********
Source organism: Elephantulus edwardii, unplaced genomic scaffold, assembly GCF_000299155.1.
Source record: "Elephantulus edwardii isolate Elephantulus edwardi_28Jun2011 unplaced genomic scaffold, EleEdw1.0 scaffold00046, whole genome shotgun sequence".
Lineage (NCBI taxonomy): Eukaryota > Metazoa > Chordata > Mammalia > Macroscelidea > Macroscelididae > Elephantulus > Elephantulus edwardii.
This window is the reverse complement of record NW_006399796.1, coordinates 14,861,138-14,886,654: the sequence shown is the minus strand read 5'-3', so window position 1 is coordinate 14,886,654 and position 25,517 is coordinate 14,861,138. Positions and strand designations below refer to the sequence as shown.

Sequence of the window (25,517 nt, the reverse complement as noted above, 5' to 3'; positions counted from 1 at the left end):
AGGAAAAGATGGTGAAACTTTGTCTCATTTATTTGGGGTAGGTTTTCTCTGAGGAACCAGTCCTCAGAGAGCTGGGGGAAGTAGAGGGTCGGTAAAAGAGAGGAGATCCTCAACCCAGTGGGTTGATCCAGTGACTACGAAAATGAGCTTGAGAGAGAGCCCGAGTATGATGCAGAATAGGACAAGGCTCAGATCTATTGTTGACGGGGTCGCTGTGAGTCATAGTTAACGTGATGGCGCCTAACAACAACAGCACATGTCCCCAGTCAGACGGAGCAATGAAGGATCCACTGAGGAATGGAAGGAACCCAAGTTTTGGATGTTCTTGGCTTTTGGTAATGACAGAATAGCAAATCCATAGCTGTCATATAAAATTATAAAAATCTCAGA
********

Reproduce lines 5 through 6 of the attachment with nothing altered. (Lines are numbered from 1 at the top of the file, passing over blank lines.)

Sequence of the window (25,517 nt, the reverse complement as noted above, 5' to 3'; positions counted from 1 at the left end):
AGGAAAAGATGGTGAAACTTTGTCTCATTTATTTGGGGTAGGTTTTCTCTGAGGAACCAGTCCTCAGAGAGCTGGGGGAAGTAGAGGGTCGGTAAAAGAGAGGAGATCCTCAACCCAGTGGGTTGATCCAGTGACTACGAAAATGAGCTTGAGAGAGAGCCCGAGTATGATGCAGAATAGGACAAGGCTCAGATCTATTGTTGACGGGGTCGCTGTGAGTCATAGTTAACGTGATGGCGCCTAACAACAACAGCACATGTCCCCAGTCAGACGGAGCAATGAAGGATCCACTGAGGAATGGAAGGAACCCAAGTTTTGGATGTTCTTGGCTTTTGGTAATGACAGAATAGCAAATCCATAGCTGTCATATAAAATTATAAAAATCTCAGA